Computers have numerous specifications, measured in capacities or speeds. Storage devices are measured by how much data they can store and how fast the data can be accessed. Other components also have to access data, and can be measured by how fast that access occurs and often how fast it can perform functions with that data.
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Most computer components can be measured by speed. Hard drives spin at certain speeds, or RPMs. A computer communicates across its motherboard at a particular bus speed and optical drives access data at certain speeds. The CPU also operates at a particular speed, its clock speed.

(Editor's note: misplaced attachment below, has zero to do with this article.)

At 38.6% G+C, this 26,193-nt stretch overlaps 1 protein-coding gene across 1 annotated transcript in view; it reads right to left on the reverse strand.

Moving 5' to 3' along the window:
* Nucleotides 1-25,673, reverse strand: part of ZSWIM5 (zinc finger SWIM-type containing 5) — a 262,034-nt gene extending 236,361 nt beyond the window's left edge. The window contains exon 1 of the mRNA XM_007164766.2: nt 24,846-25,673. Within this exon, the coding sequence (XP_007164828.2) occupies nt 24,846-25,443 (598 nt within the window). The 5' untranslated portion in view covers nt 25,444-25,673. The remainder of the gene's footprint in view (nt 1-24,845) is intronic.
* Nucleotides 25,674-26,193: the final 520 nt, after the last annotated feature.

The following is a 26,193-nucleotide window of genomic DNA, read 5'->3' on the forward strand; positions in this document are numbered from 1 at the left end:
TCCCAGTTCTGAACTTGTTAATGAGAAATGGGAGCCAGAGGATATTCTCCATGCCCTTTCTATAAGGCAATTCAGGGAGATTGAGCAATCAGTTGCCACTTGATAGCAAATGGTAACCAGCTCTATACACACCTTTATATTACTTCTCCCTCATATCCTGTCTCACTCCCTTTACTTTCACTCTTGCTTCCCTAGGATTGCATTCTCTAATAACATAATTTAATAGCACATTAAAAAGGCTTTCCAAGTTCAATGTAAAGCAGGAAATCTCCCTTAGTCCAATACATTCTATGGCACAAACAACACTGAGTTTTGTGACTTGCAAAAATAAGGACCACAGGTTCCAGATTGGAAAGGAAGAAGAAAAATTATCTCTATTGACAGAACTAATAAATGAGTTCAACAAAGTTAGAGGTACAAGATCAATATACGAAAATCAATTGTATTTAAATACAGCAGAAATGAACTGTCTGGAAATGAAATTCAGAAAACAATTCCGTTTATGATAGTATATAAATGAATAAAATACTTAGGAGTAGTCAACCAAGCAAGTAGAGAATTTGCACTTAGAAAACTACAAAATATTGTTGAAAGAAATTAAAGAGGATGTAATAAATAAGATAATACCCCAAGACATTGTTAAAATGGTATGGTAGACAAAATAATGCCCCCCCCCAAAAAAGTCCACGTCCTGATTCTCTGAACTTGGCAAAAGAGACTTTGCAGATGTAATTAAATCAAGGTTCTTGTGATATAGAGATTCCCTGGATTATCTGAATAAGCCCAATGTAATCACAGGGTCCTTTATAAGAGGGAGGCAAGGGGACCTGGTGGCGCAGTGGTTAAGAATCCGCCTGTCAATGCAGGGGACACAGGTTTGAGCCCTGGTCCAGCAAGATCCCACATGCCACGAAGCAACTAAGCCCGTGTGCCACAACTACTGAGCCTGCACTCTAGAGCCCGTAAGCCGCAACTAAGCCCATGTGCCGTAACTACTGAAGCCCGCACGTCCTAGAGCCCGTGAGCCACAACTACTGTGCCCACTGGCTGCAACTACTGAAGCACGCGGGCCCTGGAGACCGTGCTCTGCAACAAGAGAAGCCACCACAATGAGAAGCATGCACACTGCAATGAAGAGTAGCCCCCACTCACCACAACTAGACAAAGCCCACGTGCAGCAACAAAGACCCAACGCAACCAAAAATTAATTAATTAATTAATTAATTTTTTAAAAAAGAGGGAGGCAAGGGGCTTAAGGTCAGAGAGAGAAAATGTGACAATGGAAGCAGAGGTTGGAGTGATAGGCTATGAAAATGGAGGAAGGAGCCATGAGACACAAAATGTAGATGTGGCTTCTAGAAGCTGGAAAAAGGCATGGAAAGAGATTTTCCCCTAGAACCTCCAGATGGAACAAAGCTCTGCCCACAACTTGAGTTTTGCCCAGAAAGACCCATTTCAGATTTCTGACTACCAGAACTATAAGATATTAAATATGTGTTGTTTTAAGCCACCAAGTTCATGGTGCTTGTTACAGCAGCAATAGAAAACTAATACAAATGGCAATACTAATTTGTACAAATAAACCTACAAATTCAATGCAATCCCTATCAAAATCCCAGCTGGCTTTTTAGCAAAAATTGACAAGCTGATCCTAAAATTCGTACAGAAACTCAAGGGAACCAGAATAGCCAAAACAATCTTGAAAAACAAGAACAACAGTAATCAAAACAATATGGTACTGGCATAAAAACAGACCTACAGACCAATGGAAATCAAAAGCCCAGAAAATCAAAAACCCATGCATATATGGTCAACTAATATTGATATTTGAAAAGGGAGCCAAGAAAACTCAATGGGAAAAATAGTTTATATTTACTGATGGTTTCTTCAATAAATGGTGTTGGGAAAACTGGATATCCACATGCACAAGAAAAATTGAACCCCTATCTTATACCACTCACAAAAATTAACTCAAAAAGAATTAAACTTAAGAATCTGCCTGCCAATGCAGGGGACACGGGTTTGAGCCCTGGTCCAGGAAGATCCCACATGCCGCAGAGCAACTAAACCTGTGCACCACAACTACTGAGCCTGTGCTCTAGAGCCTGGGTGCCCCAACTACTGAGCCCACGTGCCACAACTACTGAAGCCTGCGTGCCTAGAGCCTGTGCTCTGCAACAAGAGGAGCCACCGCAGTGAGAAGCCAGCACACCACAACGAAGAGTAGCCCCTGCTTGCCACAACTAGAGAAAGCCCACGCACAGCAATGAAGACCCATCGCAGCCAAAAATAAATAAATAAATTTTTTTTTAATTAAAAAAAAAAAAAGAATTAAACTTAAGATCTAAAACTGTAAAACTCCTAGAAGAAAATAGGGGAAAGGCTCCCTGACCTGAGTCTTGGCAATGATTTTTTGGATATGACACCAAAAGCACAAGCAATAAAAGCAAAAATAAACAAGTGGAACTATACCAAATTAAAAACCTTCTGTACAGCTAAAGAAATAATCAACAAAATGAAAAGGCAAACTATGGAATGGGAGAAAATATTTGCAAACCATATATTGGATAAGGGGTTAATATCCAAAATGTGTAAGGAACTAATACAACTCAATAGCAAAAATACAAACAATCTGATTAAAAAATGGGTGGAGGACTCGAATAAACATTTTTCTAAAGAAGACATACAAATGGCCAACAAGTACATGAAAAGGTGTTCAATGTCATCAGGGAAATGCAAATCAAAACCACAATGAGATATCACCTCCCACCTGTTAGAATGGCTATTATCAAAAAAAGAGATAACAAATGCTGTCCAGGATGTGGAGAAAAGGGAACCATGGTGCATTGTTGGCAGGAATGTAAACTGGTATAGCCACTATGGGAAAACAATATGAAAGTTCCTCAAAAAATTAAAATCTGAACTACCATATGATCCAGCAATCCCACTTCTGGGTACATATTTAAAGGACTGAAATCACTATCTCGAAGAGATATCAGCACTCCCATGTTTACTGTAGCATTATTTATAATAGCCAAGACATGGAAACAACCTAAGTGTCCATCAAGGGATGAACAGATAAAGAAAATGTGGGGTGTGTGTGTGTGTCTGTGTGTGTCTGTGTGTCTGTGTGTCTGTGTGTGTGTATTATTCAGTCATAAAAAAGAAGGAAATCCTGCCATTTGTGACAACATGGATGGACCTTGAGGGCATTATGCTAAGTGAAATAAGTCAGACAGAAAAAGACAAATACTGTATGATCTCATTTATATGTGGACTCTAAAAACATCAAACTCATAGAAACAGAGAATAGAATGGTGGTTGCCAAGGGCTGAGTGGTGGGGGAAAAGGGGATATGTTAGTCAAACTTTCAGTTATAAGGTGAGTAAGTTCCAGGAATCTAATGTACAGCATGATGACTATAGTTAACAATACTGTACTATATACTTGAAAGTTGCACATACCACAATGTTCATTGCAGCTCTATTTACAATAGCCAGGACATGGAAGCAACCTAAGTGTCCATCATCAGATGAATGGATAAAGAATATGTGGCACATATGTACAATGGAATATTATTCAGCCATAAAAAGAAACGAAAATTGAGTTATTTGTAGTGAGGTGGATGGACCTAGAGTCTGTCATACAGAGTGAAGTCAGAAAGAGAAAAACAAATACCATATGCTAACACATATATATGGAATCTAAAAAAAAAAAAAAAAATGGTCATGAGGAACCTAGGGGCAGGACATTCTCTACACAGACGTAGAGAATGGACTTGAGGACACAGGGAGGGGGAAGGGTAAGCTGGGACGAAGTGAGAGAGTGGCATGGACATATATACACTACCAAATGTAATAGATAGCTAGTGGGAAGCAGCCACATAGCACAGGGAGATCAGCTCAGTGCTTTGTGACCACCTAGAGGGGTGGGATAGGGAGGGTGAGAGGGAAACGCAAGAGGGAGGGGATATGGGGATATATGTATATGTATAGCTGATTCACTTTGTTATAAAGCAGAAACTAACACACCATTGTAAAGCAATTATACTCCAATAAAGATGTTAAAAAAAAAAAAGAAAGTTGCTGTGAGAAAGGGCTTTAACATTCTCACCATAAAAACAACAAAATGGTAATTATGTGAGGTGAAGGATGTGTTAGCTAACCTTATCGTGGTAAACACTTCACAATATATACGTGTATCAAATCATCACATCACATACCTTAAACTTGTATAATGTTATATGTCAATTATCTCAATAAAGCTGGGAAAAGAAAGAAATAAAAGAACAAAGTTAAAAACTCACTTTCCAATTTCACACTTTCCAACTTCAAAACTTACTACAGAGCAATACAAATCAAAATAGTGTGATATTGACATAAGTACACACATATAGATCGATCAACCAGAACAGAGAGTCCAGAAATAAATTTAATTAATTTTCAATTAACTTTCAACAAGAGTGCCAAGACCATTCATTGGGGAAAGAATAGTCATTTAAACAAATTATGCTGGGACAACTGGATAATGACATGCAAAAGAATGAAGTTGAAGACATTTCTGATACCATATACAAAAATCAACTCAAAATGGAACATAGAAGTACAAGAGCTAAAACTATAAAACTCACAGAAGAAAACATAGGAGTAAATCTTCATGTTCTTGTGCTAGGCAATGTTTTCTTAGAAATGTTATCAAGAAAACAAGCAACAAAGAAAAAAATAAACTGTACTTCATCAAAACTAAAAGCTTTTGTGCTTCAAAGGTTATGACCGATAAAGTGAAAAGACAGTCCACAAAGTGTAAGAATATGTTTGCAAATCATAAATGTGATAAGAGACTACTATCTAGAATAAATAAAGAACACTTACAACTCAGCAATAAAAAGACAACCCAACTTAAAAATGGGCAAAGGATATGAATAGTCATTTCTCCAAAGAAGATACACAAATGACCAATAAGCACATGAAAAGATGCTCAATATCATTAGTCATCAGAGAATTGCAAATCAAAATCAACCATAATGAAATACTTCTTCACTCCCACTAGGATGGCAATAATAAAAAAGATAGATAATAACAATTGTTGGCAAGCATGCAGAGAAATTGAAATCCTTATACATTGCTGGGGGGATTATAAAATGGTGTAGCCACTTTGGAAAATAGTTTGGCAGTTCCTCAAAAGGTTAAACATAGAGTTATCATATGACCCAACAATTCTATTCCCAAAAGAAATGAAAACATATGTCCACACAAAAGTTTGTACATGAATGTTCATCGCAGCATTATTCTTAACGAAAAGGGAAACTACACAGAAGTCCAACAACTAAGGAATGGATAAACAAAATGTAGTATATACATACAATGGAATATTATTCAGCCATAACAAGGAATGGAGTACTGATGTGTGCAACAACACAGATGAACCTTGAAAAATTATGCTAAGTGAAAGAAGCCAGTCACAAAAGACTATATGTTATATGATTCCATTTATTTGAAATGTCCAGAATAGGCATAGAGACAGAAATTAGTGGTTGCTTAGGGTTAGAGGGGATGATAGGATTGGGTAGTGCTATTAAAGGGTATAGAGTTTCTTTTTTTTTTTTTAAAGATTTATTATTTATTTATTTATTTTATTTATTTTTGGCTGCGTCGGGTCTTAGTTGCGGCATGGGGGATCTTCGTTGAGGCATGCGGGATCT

The general term, computer speed, refers to CPU clock speed. This is how fast the CPU operates, usually measured in gigahertz (GHz). One gigahertz is equal to 1 billion hertz, or cycles per second. So a 1 GHz computer has a CPU that operates at 1 billion cycles per second.
Operating at 1 GHz does not mean a computer can do 1 billion operations every second. Different CPUs use different instructions that affect how many cycles it takes to complete an operation or how many operations can be completed in one cycle. So two different CPUs might not operate practically at the same speed even if their clock speeds are identical.